“No one will work harder than Jeff Sessions to defend the freedoms and safety of all Americans as Attorney General. He is not intimidated by the liberal media or the Washington establishment,” says Jim DeMint, president of the Heritage Foundation. “He has the courage and the proven record to take on special interests. He is passionate about defending the Constitution and the rule of law to protect the rights of everyone. Jeff has been such a great friend to me and many others, becoming one of the most respected leaders in the Senate and should easily be confirmed.”


In between endless meetings, interviews and strategy sessions this weekend, President-elect Donald Trump took time off for more important things. He went to church. Accompanied by Vice President-elect Mike Pence, Republican National Committee chairman Reince Priebus and campaign manager Kellyanne Conway, Mr. Trump attending morning services at Lamington Presbyterian Church in Bedminster, New Jersey.

The congregation’s reaction: A hearty cheer for the four visitors.

“I’ve been a member of this church for 45 years and the whole congregation is thrilled to have him. We gave him a standing ovation at the end of mass, a rousing stand standing ovation. I hope he follows his heart,” local resident Shirley Ricco told the New York Post in the aftermath.


The nation’s first therapy session for those who still upset by the 2016 election takes place Monday. Laurel Mellin — a psychologist and associate clinical professor of family medicine at the University of California San Francisco — will launch the first PESS Workshop. PESS? That stands for “Post Election Stress Syndrome.”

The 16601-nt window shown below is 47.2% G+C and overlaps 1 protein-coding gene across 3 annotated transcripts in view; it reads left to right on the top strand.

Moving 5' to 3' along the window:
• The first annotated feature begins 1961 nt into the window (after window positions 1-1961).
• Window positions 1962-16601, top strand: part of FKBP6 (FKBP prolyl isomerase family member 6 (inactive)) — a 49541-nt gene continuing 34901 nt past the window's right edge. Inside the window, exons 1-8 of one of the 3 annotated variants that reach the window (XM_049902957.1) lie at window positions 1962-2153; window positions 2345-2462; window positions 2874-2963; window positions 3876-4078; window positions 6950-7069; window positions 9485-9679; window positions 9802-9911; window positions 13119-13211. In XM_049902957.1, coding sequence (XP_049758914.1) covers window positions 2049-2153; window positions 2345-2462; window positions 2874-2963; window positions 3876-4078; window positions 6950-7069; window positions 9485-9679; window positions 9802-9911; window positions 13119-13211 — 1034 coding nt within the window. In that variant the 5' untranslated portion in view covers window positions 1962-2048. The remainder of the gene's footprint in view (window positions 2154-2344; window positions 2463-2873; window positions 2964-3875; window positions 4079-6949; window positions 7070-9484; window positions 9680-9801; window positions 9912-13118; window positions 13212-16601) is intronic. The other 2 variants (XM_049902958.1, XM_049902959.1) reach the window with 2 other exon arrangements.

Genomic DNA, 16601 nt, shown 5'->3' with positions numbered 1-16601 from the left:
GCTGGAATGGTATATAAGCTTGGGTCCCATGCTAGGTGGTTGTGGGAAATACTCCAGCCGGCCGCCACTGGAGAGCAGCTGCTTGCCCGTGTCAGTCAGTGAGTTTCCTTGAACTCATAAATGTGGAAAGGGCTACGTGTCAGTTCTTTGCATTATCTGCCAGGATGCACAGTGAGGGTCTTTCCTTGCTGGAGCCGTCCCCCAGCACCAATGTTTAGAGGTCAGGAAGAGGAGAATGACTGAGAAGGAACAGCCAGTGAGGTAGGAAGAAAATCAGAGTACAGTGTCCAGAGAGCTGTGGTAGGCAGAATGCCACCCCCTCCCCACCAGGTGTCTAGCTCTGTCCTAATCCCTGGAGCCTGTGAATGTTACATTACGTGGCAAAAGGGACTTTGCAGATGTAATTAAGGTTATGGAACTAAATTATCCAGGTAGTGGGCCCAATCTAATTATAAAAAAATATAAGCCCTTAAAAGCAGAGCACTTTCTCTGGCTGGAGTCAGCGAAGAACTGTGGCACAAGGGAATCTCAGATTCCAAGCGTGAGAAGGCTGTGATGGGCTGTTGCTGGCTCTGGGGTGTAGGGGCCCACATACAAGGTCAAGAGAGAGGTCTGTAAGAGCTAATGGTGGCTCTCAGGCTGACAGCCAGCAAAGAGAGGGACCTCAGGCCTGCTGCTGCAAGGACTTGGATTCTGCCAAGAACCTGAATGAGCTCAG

She hopes to help people “move through stress to a state of well-being,” though she does not specify if the process is for those who supported Hillary Clinton, or fans of President-elect Donald Trump. But no matter. The call-in workshop begins at 6 p.m. PST. The number to call is 712/775-7031, the access code is 401 903 286. No preregistration needed. Yes, organizers say the session is “complimentary.”


“Bring America together — just for one day. On Thursday, many U.S. families will face relatives who may be political enemies, with turkey legs and carving knives between them. Rather than revert to pre-election shouting matches, Thanksgiving should be a time to appreciate why Aunt Bea or Cousin Ranjit chose to vote against everything you believe in. ‘Be curious’ and genuinely listen to their views,” advises seasoned hostage negotiator George Kohlrieser. “‘Try and understand their alienation.’ Above all, keep your emotions in check, and when a comment threatens to spoil the meal, ‘Pass the potatoes’.”

— From “Tips for enjoying Trumpsgiving,” published Sunday by Ozy.com, a news site.


58 percent of U.S. voters say one important thing the government can do to create more jobs is “prevent American companies from moving jobs overseas.”

27 percent say another would be to “grant tax credits to encourage technological innovation.”

21 percent say the government should “lower corporate taxes”; 18 percent say “renegotiate trade deals to limit international trade.”

16 percent say the government can “remove regulations.”

13 percent say it should “slow immigration.”

Source: A Vrge Analytics survey of 1,833 registered U.S. voters conducted Nov. 16-17.

Murmurs and asides to jharper@washingtontimes.com.

• Jennifer Harper can be reached at jharper@washingtontimes.com.